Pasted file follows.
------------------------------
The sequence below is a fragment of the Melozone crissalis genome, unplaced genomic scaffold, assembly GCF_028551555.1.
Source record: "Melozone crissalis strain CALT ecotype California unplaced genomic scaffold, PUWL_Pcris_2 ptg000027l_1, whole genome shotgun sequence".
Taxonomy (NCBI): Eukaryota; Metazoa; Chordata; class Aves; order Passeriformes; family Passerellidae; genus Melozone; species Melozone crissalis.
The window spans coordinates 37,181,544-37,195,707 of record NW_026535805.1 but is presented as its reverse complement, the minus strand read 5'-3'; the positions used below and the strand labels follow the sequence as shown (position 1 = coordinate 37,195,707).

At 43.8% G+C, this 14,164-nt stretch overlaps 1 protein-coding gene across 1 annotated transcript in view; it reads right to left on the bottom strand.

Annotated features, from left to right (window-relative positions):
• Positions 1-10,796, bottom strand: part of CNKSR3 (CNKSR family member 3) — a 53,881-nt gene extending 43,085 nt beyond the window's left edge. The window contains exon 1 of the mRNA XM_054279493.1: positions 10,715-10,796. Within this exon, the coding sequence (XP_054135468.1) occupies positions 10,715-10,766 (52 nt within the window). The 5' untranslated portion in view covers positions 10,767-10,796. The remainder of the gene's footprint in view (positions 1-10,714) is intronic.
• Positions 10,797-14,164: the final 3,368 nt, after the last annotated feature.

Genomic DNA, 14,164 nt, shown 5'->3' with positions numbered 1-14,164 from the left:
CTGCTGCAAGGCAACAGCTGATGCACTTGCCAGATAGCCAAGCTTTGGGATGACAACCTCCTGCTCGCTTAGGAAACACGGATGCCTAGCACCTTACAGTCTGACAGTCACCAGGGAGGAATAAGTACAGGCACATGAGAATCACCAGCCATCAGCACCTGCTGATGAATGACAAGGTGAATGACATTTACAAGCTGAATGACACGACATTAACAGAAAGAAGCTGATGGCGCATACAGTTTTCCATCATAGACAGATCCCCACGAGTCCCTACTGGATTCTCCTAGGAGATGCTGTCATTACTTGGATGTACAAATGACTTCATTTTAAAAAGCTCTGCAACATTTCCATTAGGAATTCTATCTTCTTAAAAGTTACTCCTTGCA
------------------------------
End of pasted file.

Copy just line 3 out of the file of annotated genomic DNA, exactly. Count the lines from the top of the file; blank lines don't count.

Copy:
Taxonomy (NCBI): Eukaryota; Metazoa; Chordata; class Aves; order Passeriformes; family Passerellidae; genus Melozone; species Melozone crissalis.